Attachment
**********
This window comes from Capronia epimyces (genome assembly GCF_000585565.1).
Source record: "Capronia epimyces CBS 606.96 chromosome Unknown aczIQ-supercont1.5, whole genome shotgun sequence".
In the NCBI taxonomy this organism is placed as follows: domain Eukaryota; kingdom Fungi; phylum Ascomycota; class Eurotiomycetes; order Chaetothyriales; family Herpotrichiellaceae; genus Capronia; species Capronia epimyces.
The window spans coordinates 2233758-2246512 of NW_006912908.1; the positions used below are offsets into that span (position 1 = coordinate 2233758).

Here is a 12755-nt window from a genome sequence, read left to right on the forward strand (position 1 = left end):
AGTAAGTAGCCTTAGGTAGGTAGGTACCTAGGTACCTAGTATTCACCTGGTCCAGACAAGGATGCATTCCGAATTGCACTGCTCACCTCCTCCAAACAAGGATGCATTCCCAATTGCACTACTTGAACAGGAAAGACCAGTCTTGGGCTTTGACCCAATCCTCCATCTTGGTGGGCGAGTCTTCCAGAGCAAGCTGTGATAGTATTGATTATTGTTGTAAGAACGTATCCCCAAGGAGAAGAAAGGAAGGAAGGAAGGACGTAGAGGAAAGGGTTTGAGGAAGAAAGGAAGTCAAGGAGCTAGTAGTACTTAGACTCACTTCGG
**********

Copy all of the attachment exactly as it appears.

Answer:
This window comes from Capronia epimyces (genome assembly GCF_000585565.1).
Source record: "Capronia epimyces CBS 606.96 chromosome Unknown aczIQ-supercont1.5, whole genome shotgun sequence".
In the NCBI taxonomy this organism is placed as follows: domain Eukaryota; kingdom Fungi; phylum Ascomycota; class Eurotiomycetes; order Chaetothyriales; family Herpotrichiellaceae; genus Capronia; species Capronia epimyces.
The window spans coordinates 2233758-2246512 of NW_006912908.1; the positions used below are offsets into that span (position 1 = coordinate 2233758).

Here is a 12755-nt window from a genome sequence, read left to right on the forward strand (position 1 = left end):
AGTAAGTAGCCTTAGGTAGGTAGGTACCTAGGTACCTAGTATTCACCTGGTCCAGACAAGGATGCATTCCGAATTGCACTGCTCACCTCCTCCAAACAAGGATGCATTCCCAATTGCACTACTTGAACAGGAAAGACCAGTCTTGGGCTTTGACCCAATCCTCCATCTTGGTGGGCGAGTCTTCCAGAGCAAGCTGTGATAGTATTGATTATTGTTGTAAGAACGTATCCCCAAGGAGAAGAAAGGAAGGAAGGAAGGACGTAGAGGAAAGGGTTTGAGGAAGAAAGGAAGTCAAGGAGCTAGTAGTACTTAGACTCACTTCGG